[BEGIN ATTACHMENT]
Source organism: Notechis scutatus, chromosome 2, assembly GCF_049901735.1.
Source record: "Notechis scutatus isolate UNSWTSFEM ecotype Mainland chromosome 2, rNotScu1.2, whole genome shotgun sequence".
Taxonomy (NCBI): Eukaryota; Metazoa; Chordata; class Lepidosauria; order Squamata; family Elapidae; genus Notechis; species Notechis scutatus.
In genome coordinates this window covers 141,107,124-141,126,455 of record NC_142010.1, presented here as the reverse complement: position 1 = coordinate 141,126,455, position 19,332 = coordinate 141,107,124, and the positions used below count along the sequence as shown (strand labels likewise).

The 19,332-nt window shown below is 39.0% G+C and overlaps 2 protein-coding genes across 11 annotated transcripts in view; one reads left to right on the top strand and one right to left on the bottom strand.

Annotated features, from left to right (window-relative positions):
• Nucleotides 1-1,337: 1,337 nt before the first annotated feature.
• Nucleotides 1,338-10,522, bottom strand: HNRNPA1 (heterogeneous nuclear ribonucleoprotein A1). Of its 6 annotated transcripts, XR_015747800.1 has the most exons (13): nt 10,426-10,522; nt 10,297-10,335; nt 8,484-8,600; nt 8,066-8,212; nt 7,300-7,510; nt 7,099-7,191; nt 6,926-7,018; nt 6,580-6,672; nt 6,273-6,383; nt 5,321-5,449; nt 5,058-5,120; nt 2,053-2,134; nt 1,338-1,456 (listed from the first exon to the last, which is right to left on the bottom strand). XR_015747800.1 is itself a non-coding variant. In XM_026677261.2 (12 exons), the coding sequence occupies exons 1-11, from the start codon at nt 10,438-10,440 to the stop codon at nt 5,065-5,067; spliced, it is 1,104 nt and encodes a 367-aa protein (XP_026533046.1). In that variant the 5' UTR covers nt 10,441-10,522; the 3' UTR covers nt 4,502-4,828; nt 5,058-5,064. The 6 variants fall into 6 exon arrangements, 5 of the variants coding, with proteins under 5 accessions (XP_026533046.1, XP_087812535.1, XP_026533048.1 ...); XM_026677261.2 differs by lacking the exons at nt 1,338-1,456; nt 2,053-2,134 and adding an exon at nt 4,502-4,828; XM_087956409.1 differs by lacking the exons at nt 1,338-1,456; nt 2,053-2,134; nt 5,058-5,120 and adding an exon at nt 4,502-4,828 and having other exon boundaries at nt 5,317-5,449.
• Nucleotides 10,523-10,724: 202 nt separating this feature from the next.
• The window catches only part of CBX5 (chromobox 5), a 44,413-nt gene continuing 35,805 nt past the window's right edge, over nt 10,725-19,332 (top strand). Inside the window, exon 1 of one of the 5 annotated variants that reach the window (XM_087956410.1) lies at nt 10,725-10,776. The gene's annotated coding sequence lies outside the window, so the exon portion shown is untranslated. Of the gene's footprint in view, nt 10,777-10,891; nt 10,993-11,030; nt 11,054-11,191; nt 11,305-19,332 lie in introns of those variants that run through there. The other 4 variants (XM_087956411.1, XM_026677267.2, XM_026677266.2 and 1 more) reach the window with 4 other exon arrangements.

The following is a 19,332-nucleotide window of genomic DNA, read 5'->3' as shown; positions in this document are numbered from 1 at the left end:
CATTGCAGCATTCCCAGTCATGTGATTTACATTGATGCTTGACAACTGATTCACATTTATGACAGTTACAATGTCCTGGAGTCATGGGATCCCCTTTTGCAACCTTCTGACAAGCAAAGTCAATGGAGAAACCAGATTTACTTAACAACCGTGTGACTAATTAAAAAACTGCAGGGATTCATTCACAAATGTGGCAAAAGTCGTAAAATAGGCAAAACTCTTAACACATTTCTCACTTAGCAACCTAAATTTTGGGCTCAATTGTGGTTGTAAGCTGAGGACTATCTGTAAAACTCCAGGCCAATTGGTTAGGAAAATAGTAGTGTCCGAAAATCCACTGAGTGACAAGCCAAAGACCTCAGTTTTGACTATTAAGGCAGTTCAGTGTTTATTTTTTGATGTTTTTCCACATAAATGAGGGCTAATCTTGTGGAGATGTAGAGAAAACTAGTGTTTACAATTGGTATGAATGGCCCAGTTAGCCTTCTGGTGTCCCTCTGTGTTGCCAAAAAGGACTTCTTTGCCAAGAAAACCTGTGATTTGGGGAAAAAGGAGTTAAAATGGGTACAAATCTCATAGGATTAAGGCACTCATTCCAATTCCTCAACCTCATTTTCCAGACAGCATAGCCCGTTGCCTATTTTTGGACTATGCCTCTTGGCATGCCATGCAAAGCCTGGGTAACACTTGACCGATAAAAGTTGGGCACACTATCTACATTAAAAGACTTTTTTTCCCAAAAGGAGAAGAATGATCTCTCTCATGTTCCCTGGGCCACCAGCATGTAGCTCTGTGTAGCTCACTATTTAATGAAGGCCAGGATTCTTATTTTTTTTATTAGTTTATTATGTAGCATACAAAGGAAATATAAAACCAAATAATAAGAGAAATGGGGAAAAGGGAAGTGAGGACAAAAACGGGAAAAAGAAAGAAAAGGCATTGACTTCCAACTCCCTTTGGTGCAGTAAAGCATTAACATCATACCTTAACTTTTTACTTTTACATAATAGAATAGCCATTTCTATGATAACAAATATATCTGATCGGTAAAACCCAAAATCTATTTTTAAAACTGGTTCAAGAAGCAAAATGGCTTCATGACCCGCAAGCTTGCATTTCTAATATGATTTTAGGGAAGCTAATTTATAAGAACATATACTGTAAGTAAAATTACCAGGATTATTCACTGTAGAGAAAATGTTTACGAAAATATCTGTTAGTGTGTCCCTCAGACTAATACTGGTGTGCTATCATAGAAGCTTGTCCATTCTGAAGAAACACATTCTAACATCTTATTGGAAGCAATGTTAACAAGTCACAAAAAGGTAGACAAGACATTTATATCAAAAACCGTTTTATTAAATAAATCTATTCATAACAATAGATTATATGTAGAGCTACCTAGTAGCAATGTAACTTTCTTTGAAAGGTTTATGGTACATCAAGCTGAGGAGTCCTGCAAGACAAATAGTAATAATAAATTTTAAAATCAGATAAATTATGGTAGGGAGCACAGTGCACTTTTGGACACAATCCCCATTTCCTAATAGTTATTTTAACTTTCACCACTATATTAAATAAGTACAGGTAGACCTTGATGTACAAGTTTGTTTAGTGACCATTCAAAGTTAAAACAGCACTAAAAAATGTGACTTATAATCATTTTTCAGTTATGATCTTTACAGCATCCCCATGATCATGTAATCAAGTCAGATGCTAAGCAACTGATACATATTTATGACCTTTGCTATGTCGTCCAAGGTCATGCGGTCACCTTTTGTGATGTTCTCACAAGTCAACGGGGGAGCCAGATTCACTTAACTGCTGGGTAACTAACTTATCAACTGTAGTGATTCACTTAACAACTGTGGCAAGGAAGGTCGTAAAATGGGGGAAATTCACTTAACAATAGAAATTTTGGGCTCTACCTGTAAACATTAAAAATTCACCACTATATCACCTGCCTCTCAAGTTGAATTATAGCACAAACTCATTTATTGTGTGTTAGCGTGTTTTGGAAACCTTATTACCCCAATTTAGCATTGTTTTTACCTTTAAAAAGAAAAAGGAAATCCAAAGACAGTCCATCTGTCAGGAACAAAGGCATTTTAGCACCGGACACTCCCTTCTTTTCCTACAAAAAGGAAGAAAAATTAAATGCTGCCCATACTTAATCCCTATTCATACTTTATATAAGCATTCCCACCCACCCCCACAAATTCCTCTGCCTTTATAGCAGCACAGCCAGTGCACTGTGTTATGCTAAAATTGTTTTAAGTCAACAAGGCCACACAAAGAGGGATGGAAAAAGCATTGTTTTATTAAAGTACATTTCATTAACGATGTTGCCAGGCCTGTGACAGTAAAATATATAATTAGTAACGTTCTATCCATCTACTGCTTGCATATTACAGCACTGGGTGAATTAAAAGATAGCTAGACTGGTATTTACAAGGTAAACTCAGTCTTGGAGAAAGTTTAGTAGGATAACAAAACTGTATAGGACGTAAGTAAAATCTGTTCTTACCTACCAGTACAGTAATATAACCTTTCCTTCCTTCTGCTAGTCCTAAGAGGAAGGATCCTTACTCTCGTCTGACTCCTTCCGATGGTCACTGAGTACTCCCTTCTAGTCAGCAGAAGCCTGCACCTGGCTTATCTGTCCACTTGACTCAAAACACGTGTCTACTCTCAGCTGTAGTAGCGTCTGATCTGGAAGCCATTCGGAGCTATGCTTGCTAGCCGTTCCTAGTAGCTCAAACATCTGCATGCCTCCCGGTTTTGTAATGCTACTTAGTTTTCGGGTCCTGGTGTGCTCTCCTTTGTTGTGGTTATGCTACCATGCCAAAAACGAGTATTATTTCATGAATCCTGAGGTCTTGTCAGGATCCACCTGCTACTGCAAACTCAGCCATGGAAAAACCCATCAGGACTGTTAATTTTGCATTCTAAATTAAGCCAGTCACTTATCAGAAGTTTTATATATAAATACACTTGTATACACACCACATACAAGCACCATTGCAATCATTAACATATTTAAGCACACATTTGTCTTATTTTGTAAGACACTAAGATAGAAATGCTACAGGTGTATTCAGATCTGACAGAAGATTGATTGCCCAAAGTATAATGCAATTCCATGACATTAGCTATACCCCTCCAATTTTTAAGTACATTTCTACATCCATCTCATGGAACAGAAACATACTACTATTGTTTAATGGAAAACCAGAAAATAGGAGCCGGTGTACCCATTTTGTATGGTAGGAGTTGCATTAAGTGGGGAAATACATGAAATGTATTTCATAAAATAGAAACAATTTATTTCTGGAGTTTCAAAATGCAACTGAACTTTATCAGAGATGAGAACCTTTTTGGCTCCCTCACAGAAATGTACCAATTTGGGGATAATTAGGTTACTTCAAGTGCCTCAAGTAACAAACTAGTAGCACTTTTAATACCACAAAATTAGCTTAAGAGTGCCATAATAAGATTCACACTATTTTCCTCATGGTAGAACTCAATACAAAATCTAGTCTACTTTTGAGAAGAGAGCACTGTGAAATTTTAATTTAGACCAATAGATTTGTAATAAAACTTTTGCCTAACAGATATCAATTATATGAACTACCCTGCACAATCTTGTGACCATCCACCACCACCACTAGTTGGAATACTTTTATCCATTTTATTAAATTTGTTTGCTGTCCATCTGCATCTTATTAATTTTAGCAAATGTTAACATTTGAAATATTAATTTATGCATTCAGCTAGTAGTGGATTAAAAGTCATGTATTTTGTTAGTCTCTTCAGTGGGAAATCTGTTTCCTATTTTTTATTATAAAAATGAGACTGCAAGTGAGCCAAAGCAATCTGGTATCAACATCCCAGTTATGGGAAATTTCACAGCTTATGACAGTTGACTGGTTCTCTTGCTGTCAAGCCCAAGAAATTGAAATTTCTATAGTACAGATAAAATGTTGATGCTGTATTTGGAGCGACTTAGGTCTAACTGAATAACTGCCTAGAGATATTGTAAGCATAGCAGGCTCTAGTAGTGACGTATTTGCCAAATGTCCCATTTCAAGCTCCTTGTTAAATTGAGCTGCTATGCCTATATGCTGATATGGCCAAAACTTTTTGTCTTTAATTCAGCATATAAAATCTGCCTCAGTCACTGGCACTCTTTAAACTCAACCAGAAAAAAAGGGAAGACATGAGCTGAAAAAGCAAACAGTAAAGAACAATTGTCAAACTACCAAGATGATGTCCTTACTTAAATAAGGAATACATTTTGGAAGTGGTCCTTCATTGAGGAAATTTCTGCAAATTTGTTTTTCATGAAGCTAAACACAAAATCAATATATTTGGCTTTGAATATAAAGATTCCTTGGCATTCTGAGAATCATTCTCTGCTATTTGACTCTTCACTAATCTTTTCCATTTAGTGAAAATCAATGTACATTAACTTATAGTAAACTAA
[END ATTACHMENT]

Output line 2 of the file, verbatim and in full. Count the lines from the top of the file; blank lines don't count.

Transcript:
Source record: "Notechis scutatus isolate UNSWTSFEM ecotype Mainland chromosome 2, rNotScu1.2, whole genome shotgun sequence".